Ferrari 250 GT
As a car fan, of course I love Italian cars, but Ferrari for me is a cliché. If I had money and space in the garage for one Ferrari, it would without question be a 250GT. A modern Ferrari would be great, but are too easy to live with day to day, and do not (for me anyway) hold a special something in the same way that the old ones do. The small capacity V12 sounds great, I could not imagine much better way of touring Italy and the Med.
Even before the recent uptake in love for the little 500 in the new Fiat model, I have been a great fan. Truly lovable in so many ways, the small Italian is packaged so well, and was always built for everyday folk to get around economically. The charming looks, basic mechanics were always a great success, sparking the design for the Cinquento and modern 500, both fun and practical cars. A classic car which can be used on a daily basis, it is never going to be quick though, but that is its charm!
1998 Ford Focus
I have a soft spot for Fords, you might call it my achilles heal. My first car was a mark three Escort, in Jade green which was given to me by a friend! I have owned a few fords, and had the pleasure of driving many more, you see they are generally such peaches to drive, fluid, fun and dynamic. However I know that they are not the most reliable approach to motoring, so have always avoided them since my last Fiesta, which I loved to bits, but it was not built all that well. Mark my words the Ford Focus will be a future design classic, it was a completely fresh design which looks great still today, practical and economical for the masses and absolutely fabulous to drive. It is a truely great family car, designed just for that, some of the design features are brilliant. The bonnet opening with a key under the ford badge, the interior, well laid out great quality plastics, lots of space well laid out controls, fully independent suspension, lovely weighted steering and smooth gear box; all adds up to be a great pleasure to live with on a daily basis. Yet when the mood takes you drop a gear, tackle your favorite road and it still puts a smile on your face! Great car, it is just such a shame the its newer replacements look so awful, even if they are still dynamically great to drive.
Ford Model T
Without it there would not be the motor industry we know today, it brought motoring to the masses, and manufacture/production techniques advancements with spades. I’d love to drive one, to own one would be even better; if I had one I would drive it as much as I could. Question is which coachwork?
This car was designed for me I’m sure, quick, smooth comfortable with style. It is truly beautiful, the basic design has stayed the same since the 1968, which is says a lot about it, only the new shape which arrived in 2009 saw the end to the classic design. Although I think the new shape is great (and if I had the chance I would have a new one too!) I would have to have the old shape car. The most modern of which has an aluminum body, so although it is very large, the car is very light on its feet. Having visited the Jaguar factory I can see the quality and care which goes into the build of this British masterpiece, the problem then is choosing the engine, as the 2.7TD is fabulous yet economical, but to be a true Jag, the V8 Supercharged would be in order, the trip I’d love to do in this car is to Scotland, or a trip to Spain. The car could cope no sweat.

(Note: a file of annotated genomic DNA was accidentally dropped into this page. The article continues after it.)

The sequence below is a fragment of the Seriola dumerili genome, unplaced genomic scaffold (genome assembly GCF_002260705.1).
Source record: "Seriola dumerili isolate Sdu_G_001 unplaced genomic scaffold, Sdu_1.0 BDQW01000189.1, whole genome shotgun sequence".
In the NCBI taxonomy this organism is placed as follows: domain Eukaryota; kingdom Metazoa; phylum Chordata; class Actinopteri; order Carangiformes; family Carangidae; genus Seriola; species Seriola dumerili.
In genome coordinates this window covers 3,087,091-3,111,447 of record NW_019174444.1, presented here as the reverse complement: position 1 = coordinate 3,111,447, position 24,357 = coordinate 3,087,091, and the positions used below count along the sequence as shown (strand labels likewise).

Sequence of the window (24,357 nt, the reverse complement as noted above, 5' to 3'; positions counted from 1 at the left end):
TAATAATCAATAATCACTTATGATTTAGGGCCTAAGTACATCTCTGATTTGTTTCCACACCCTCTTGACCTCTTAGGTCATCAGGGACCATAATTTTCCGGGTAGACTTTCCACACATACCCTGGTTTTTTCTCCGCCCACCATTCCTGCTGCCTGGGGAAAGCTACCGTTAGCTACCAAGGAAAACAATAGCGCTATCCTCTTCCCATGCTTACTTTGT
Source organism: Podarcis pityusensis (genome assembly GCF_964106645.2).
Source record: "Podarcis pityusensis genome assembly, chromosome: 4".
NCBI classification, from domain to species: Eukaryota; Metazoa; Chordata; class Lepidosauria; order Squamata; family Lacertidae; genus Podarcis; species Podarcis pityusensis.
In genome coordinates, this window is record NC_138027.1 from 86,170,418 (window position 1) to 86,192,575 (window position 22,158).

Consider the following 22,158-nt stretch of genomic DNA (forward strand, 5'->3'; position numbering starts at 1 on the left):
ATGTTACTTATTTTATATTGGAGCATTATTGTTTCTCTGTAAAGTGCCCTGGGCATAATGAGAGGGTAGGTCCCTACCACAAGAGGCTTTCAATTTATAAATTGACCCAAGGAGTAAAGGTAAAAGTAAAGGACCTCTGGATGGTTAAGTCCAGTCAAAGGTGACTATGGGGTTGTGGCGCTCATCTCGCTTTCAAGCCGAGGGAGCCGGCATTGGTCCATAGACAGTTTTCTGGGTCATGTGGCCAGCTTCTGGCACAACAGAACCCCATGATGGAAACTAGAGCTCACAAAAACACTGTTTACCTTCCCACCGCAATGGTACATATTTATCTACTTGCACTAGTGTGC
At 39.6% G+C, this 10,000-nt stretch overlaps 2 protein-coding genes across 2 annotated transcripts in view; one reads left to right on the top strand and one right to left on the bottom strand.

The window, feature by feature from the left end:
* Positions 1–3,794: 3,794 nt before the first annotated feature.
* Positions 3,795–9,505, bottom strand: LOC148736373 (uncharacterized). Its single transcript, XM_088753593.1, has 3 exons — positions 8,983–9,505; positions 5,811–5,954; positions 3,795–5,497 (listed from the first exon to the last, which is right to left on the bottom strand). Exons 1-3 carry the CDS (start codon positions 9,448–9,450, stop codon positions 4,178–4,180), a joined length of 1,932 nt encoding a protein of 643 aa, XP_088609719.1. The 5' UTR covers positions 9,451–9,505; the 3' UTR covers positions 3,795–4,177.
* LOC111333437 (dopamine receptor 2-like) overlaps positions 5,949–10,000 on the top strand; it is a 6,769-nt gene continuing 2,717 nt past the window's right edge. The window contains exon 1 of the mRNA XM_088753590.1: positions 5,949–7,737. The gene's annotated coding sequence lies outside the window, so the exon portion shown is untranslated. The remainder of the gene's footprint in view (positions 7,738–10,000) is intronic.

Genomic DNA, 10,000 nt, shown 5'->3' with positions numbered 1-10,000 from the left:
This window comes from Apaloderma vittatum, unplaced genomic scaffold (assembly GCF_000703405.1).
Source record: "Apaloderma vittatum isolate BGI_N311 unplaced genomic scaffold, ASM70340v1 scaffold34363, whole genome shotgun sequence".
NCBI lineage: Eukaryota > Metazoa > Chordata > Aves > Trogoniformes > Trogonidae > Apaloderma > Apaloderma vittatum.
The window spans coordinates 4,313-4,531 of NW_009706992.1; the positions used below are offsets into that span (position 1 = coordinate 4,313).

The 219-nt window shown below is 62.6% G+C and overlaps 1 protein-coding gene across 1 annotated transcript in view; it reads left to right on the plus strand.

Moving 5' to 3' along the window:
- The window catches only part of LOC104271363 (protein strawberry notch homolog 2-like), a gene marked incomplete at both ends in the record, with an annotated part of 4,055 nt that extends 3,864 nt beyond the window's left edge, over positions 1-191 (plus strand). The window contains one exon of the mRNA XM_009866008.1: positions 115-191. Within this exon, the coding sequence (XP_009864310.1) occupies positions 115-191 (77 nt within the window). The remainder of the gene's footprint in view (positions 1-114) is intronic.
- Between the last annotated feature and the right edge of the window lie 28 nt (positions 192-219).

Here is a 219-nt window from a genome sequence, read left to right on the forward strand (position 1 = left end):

Land Rover Defender
In the same way I look at the Ariel Atom and think ‘I want to drive that’ I do exactly the same with the Defender. Give me the Land Rover and a muddy field or wooded trail and I’d be happy at any time of year. It is a sturdy tool for towing, and daily grind of moving large items, a trusted friend who will help out in winter. The ability of the Defender is immense, and puts modern replica’s to shame. I’m not sure the muddy Landy would be kept in the polished white heated tiles though. I think it might just stop out in the elements where it belongs! I’d avoid long motorway trips in it if I could help it though, as I do suffer from headaches!
I drove an Elise on a track for my 18th Birthday, and I still remember it now. The small but revvy K-Series engine, the firm, responsive non assisted brakes. A true play toy, with the feedback of the road coming through the steering, brakes and gearbox, this is the way all cars should feel. This would be used on a regular basis to let off some steam.
Maserati Gran Turismo
Beautiful, Italian Grand Tourer. ’Right we’re going away for the weekend’ car, hop on a ferry and mainland Europe would offer this car some room to stretch its legs, any weather, and season I’d be happy to pack the bags with a few things and set off down the road in this great looking car. It is a quiet and comfortable cruiser, but also a back road blaster forcing a smile on to anyone’s face. What more can I say?
The MX-5 does exactly what a 60′s British sports car should do, but better. It does it without fuss, without the hassle. An ad hoc trip to the pub for a carvery on sunny sunday followed by a blast down my favorite road, who could complain (unless it’s winter). Heated seats would be on the spec list though!